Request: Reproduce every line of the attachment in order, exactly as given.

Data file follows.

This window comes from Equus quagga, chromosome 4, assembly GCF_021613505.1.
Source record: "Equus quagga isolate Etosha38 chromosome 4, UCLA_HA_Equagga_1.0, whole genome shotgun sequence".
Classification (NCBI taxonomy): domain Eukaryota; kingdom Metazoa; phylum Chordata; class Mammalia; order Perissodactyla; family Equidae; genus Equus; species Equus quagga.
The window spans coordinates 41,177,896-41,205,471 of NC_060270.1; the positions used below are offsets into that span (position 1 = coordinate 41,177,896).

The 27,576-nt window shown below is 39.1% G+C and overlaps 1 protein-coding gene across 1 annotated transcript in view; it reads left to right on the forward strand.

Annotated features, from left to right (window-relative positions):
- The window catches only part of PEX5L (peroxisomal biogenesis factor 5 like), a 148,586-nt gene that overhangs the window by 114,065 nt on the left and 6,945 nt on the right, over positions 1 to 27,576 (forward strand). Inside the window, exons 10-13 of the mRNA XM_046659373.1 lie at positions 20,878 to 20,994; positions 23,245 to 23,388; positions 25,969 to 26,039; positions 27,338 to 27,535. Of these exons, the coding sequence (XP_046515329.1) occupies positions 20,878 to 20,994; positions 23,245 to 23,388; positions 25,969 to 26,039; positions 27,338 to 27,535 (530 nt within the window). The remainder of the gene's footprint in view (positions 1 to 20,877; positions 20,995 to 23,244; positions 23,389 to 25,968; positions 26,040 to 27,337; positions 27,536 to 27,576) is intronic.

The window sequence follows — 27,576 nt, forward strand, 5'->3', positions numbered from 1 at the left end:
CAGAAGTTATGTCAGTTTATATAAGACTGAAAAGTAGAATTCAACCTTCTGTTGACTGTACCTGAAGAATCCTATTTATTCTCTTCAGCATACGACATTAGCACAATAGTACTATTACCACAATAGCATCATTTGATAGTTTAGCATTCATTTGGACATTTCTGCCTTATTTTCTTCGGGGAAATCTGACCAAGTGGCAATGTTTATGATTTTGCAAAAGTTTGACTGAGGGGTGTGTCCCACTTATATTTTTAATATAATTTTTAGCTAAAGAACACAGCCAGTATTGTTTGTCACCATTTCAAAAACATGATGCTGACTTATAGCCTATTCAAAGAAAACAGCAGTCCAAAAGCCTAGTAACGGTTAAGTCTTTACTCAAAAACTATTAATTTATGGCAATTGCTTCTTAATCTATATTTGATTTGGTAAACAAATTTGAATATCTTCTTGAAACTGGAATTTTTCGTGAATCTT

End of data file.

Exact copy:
This window comes from Equus quagga, chromosome 4, assembly GCF_021613505.1.
Source record: "Equus quagga isolate Etosha38 chromosome 4, UCLA_HA_Equagga_1.0, whole genome shotgun sequence".
Classification (NCBI taxonomy): domain Eukaryota; kingdom Metazoa; phylum Chordata; class Mammalia; order Perissodactyla; family Equidae; genus Equus; species Equus quagga.
The window spans coordinates 41,177,896-41,205,471 of NC_060270.1; the positions used below are offsets into that span (position 1 = coordinate 41,177,896).

The 27,576-nt window shown below is 39.1% G+C and overlaps 1 protein-coding gene across 1 annotated transcript in view; it reads left to right on the forward strand.

Annotated features, from left to right (window-relative positions):
- The window catches only part of PEX5L (peroxisomal biogenesis factor 5 like), a 148,586-nt gene that overhangs the window by 114,065 nt on the left and 6,945 nt on the right, over positions 1 to 27,576 (forward strand). Inside the window, exons 10-13 of the mRNA XM_046659373.1 lie at positions 20,878 to 20,994; positions 23,245 to 23,388; positions 25,969 to 26,039; positions 27,338 to 27,535. Of these exons, the coding sequence (XP_046515329.1) occupies positions 20,878 to 20,994; positions 23,245 to 23,388; positions 25,969 to 26,039; positions 27,338 to 27,535 (530 nt within the window). The remainder of the gene's footprint in view (positions 1 to 20,877; positions 20,995 to 23,244; positions 23,389 to 25,968; positions 26,040 to 27,337; positions 27,536 to 27,576) is intronic.

The window sequence follows — 27,576 nt, forward strand, 5'->3', positions numbered from 1 at the left end:
CAGAAGTTATGTCAGTTTATATAAGACTGAAAAGTAGAATTCAACCTTCTGTTGACTGTACCTGAAGAATCCTATTTATTCTCTTCAGCATACGACATTAGCACAATAGTACTATTACCACAATAGCATCATTTGATAGTTTAGCATTCATTTGGACATTTCTGCCTTATTTTCTTCGGGGAAATCTGACCAAGTGGCAATGTTTATGATTTTGCAAAAGTTTGACTGAGGGGTGTGTCCCACTTATATTTTTAATATAATTTTTAGCTAAAGAACACAGCCAGTATTGTTTGTCACCATTTCAAAAACATGATGCTGACTTATAGCCTATTCAAAGAAAACAGCAGTCCAAAAGCCTAGTAACGGTTAAGTCTTTACTCAAAAACTATTAATTTATGGCAATTGCTTCTTAATCTATATTTGATTTGGTAAACAAATTTGAATATCTTCTTGAAACTGGAATTTTTCGTGAATCTT